I was trying to debug a nasty memory management problem -- a conflict with a custom reference counting code that had been installed as a system trap and a co-routing sharing dynamically allocated memory using the standard system calls. Anyway, late, very frustrated, I got on usenet to "play". We argued economics (and the state of the economy; it'd been several months since we'd been able to make sufficient revenues to cover pay-roll) and ethics and criminology and movie-making and politics and over differing views of the various amendments in the Bill of Rights. They mentioned box-cutters (and others discussed blade-weapons vs. firearms-wielding defenders vs. martial arts and I quoted some criminologists who said firearms are the most effective means of defense), burning temperatures of jet fuel, fuel capacity of passenger jets, what would happen if a jet crashed into a building (I mentioned the concrete encasement of steel to protect it against fire heat, and it should have if it had been done correctly), passenger capacity of planes, how many people worked and shopped in the WTC and would likely be there at about 09:00, whether and how much of an emotional attachment Americans had to the WTC (none, I wrote; I'd be more upset if they did something to... other places I won't mention so as not to give the slime ideas). It was all in a scattering of different discussions so that their intentions were not in the least bit apparent before the fact, but obvious the next day. So, when I woke shortly after the first plane hit and heard the coverage on the radio, I knew exactly what was happening, and that it was too late to do a thing about it. Some of the terrorists, or people connected with them, were participating in some of those discussions, telling us exactly what they planned, but in little scraps. That was the most frustrating thing, at first, that morning. Then, as I got ready to drive into the office, I realized that, compared to their goals, it was a huge failure for the terrorists. You see, they'd estimated that their would be about 80K to 120K people working and shopping in and around the WTC, and it was apparent afer the fact that they were expecting to kill over 80K people and most likely close to 100K. So the most frustrating thing after the deeds were done was that the media turned that abject failure into a "win" for the bad guys. I mean, don't get me wrong; even if they had only 1 or 2 victims it would be bad. But the buildings held up better than they'd expected, and the people in them had acted in a more level-headed way than the terrorists expected, so that, in the scheme of things, nearly all of their intended victims survived. Other 9-11s: 0813 Charles the Great crowned Louis I emperor; 1297 Scots under William Wallace defeated British at Stirling Bridge; 1649 Oliver Cromwell and his "roundhead" protestants seized Drogheda, Ireland and killed 3K; 1697 prince Eugen van Savoye defeated larger Turkish force at Zenta; 1777 Battle of Brandywine, PA; 1857 Mountain Meadows Massacre; 1940 Hitler sent Nazi reinforcements into Romania.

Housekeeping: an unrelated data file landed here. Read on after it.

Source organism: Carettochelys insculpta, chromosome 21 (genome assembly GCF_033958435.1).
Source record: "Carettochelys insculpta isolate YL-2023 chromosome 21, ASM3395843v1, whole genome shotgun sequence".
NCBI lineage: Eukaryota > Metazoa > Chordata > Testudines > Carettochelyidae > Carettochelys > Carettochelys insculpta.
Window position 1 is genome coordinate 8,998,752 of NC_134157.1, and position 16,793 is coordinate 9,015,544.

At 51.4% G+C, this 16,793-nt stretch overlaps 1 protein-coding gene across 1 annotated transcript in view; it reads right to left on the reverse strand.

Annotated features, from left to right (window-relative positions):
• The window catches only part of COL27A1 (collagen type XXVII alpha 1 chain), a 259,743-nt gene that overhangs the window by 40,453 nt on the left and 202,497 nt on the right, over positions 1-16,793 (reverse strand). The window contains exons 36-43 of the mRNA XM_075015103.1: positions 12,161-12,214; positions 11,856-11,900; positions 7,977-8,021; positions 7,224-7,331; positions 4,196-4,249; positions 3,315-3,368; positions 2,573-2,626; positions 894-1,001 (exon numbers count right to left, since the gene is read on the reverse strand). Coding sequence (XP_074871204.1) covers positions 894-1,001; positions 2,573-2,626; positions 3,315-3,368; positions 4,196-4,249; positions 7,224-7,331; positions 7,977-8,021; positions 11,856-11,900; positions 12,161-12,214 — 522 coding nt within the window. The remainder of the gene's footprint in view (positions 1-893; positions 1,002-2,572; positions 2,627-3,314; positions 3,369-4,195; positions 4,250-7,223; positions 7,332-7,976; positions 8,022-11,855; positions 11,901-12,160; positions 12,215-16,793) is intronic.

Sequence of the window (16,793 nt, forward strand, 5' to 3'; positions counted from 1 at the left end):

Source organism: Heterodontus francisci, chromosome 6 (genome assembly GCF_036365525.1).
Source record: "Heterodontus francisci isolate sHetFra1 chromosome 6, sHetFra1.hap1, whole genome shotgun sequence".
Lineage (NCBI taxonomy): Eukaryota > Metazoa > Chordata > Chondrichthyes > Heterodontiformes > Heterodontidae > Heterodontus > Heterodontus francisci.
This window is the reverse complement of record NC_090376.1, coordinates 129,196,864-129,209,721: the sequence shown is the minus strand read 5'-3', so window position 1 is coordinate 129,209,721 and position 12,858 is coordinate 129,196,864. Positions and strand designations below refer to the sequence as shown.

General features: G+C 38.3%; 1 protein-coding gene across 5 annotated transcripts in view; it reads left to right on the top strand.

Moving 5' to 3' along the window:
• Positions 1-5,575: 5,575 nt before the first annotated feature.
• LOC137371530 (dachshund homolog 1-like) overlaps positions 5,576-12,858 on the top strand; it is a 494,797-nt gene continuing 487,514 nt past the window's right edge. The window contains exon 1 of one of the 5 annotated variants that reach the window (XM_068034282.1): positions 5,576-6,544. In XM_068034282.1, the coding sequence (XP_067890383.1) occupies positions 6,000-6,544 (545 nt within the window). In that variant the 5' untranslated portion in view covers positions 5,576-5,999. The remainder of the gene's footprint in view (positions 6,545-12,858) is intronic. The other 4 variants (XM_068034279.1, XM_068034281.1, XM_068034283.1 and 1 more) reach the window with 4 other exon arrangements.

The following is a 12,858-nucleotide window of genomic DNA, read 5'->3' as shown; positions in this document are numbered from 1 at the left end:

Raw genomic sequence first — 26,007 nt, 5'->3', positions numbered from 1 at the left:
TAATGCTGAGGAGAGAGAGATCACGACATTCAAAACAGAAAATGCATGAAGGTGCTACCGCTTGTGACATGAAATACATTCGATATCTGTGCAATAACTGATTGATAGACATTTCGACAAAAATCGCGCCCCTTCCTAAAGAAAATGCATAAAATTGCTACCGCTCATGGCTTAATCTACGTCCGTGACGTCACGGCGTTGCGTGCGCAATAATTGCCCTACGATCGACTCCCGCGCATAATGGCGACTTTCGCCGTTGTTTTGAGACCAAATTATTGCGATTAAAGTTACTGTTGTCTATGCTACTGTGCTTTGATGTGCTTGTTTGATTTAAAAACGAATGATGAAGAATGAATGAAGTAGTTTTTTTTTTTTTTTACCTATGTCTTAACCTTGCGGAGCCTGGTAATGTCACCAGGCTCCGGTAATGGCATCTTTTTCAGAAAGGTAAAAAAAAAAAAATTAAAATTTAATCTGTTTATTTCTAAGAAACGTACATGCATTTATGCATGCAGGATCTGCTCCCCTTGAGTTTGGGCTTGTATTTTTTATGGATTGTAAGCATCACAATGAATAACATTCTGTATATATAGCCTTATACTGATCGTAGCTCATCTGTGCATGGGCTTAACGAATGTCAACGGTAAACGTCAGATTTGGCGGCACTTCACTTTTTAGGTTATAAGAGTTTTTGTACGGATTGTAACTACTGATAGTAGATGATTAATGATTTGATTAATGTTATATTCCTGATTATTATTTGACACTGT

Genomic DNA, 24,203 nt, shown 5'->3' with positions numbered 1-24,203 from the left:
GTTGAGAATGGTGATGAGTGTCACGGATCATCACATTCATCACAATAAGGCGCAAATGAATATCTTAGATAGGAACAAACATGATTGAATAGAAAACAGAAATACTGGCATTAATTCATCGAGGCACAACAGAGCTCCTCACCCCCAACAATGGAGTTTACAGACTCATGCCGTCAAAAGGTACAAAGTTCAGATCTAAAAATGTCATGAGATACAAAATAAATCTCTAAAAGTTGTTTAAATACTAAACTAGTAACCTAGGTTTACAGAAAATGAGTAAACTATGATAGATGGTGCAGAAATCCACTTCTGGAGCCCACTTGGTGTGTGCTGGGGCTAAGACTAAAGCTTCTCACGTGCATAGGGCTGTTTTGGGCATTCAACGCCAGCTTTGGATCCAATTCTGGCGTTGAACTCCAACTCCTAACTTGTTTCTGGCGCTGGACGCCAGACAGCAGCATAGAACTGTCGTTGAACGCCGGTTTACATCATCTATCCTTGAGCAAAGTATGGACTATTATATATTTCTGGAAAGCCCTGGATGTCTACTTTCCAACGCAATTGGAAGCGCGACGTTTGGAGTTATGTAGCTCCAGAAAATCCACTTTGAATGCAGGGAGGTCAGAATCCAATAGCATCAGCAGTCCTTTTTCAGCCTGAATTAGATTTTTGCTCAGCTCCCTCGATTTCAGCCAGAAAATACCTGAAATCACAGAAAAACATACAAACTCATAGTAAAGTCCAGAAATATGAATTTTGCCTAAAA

jpclyons
jpclyons

Nice job, Bob. I made a video as part of an entry into the Tropfest/Tribeca Film Festival in 2007. It can be viewed on Vimeo at the link below. http://www.vimeo.com/9211202

tavent
tavent

thanks for helping us to remember some of the things that we did not directly experience, and speaking the names of those who were lost.

UrNotPayingAttention
UrNotPayingAttention

[i]"I took a deep breath and then a small hand took mine. My granddaughter, Nicole Skyer, age 7, came to take me back to the soccer game and another day."[/i] Best. Therapy. Ever.

wompai
wompai

And bless your little laptop, too!

BradTD
BradTD

Loved hearing about the technical details--all while never forgetting about the human impact. We will never forget that day. Well done.

jkameleon
jkameleon

... such commemorations are ... I don't know... a bit tasteless. Sorry, just had to say it.

alexisgarcia72
alexisgarcia72

I'm at Mexico and our headquarters in sept 11 was located in the tower: about 6 floors. Was a terrible day. Thanks God no lives was lost. In terms of IT, they had a terrible experience with the backup stuff. The offsite backup recovery failed so most of the data was lost. Thanks for sharing this. Good bless Steve Paolos, who leave his life for get the data safe, but lost his life. There is plenty of IT admins and professionals who works day and night and even during weekends and put all the efforts to give their best to the work.